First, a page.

REVIEW: ‘Star Wars: Darth Vader,’ Issue #10

Reading Time: 3 minutes

Darth Vader #10

Star Wars: Darth Vader #10 is written by Greg Pak, joined by artist Raffaele Ienco, colorist Neeraj Menon, letterer Joe Caramagna, and cover artists Aaron Kuder and Richard Isanove. Published by Marvel Comics, Star Wars: Darth Vader #10 continues the mechanical menaces quest to uncover his master Emperor Palpatine’s secret plan. While he has left Mustafar behind once again, Vader has even bigger obstacles to overcome en route to Exogol.

Previous in Star Wars: Darth Vader #9the Dark Lord was able to fend off both Ochi of Bestoon and a hoast of battle droids who were set salvaging Darth Vader for parts. The droids worked with Ochi but turned on him as soon as they realized that Darth Vader wasn’t worth the effort as he dismantled them one after another. Since Ochi was the only one who knew how to operate the Sith Wayfinder, the Sith Lord had no choice but to save his former attacker. After the droids were dispatched, Darth Vader “persuaded” Ochi to show him how to navigate to Exogol despite his protests.

Star Wars: Darth Vader #10 opens with Lord Vader just outside of the maelstrom that fans see in The Rise of the Skywalker. This time there is a new hiccup that was not seen in that film in the form of a giant space monster. A summa-verminoth looms just outside of the red space of the Unknown Regions. This not the first appearance of such a beast. A summa-verminoth was also present in Solo: A Star Wars Story in the maelstrom that surrounded the planet Kessel. If a 7,400-meter long space squid wasn’t enough of a hurdle, Sly Moore, the Force-sensitive Umbaran female from The Prequel Trilogy, makes another appearance in the series. This time the senior administrator for Emperor Palpatine controls three Star Destroyers and a host of TIE fighters and set on completing Ochi’s original mission.

Darth Vader is certainly in between a rock and a hard place in this issue piloting only a prequel era Jedi starfighter with Ochi strapped below in the craft in an escape pod. Throughout the series, readers know that Vader isn’t any actual danger, given the events of Return of the Jedi have yet to happen. However, Star Wars: Darth Vader #10 is a perfect example of why this is completely fine because it truly is about the journey. Writer Pak continually adds things throughout the series that keeps me engaged.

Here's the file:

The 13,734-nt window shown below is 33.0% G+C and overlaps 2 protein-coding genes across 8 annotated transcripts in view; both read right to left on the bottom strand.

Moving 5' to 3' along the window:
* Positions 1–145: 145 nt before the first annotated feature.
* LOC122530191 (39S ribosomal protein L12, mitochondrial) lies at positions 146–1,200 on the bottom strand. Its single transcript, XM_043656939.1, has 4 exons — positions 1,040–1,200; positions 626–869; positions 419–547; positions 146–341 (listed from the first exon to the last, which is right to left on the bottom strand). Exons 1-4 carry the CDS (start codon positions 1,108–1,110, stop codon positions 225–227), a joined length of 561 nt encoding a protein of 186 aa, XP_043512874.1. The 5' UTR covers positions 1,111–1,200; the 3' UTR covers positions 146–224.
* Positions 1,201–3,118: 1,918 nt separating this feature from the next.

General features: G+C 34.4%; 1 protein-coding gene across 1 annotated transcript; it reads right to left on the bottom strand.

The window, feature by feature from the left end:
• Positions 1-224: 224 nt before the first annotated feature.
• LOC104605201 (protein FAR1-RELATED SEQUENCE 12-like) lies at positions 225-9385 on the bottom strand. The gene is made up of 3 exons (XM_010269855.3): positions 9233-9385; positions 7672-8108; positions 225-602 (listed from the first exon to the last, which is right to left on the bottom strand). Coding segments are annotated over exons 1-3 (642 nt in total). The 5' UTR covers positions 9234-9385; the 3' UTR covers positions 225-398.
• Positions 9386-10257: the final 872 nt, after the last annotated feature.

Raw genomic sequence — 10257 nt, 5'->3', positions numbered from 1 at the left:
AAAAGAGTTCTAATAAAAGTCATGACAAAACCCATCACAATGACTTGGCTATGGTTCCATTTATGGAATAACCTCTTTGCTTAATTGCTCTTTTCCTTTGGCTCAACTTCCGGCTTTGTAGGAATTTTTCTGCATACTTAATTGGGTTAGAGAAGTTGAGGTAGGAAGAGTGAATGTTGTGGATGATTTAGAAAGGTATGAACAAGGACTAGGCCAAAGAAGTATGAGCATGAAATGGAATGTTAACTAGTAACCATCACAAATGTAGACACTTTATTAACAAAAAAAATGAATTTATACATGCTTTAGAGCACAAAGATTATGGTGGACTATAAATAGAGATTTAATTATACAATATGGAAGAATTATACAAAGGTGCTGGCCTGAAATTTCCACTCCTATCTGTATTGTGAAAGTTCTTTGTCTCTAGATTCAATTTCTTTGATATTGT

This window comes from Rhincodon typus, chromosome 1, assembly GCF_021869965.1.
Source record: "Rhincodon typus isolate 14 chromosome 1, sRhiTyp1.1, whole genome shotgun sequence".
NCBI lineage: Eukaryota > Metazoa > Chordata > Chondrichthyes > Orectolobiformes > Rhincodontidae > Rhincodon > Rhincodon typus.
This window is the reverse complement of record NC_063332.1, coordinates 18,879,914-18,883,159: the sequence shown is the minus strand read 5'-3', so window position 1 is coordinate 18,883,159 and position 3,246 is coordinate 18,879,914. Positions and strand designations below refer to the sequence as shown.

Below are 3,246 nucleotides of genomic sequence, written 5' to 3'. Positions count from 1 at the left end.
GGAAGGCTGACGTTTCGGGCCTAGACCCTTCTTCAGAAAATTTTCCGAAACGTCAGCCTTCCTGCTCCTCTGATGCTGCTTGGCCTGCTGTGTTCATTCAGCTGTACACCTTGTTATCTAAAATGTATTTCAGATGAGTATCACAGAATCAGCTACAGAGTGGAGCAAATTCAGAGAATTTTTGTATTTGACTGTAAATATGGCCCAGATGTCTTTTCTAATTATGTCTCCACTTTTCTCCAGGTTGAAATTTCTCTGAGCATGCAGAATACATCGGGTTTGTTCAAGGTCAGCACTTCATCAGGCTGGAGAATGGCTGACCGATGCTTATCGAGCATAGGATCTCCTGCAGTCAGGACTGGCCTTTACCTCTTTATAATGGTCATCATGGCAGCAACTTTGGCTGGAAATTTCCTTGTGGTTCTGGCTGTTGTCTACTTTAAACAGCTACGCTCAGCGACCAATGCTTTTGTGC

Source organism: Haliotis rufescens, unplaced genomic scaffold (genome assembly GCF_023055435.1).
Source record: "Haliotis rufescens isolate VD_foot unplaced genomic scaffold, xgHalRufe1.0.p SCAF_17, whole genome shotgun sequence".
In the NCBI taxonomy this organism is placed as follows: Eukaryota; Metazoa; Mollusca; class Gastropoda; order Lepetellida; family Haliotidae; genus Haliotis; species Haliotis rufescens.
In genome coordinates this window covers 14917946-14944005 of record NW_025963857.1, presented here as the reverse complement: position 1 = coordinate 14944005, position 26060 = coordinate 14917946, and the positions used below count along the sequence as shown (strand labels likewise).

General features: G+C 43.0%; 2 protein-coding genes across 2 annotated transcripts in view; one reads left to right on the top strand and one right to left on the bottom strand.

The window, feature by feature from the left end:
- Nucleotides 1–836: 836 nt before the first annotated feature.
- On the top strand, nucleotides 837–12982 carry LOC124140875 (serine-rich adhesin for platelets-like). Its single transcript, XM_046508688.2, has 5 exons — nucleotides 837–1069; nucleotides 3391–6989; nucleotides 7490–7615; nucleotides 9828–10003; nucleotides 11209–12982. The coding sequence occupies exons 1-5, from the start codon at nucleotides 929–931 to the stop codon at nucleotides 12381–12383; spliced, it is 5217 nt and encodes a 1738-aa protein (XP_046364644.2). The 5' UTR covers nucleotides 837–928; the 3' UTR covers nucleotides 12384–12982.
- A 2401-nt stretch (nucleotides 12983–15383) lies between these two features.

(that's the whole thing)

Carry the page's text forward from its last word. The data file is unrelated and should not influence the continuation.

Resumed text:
Star Wars: Darth Vader #10 continues its fast-paced nature. While the issue only takes place in a short period of time, there is a lot to gleam for it. Seeing Moore as a menacing figure shows added depth to a someone many will only remember as a background character in the films. Vader continues to be an absolute terror as he single-handily rips through waves of TIE Fighters despite the odds. Further, while the summa-verminoth is fun to watch in Solo: A Star Wars Story, Star Wars: Darth Vader #10  shows how scary they can actually be with their mental manipulation abilities.

Overall, I was thrilled to turn the pages of Star Wars: Darth Vader #10. Throughout the issue, the artwork is superb. Seeing the summa-verminoth in a comic was much more intimidating as the art team shows that dealing with the crushing tentacles may be better than dealing with its other powers. The latter half of the issue forces Vader to face his past, which he hasn’t had to do in the last few issues. Pak can weave these powerful moments throughout the series that really make the events of Return of the Jedi hit harder, and this book is no exception. If there was one issue to read in this series, this is the one.


Star Wars: Darth Vader #10
5

TL;DR

Overall, I was thrilled to turn the pages of Star Wars: Darth Vader #10. Throughout the issue, the artwork is superb. Seeing the summa-verminoth in a comic was much more intimidating as the art team shows that dealing with the crushing tentacles may be better than dealing with its other powers. The latter half of the issue forces Vader to face his past, which he hasn’t had to do in the last few issues. Pak can weave these powerful moments throughout the series that really make the events of Return of the Jedi hit harder, and this book is no exception. If there was one issue to read in this series, this is the one.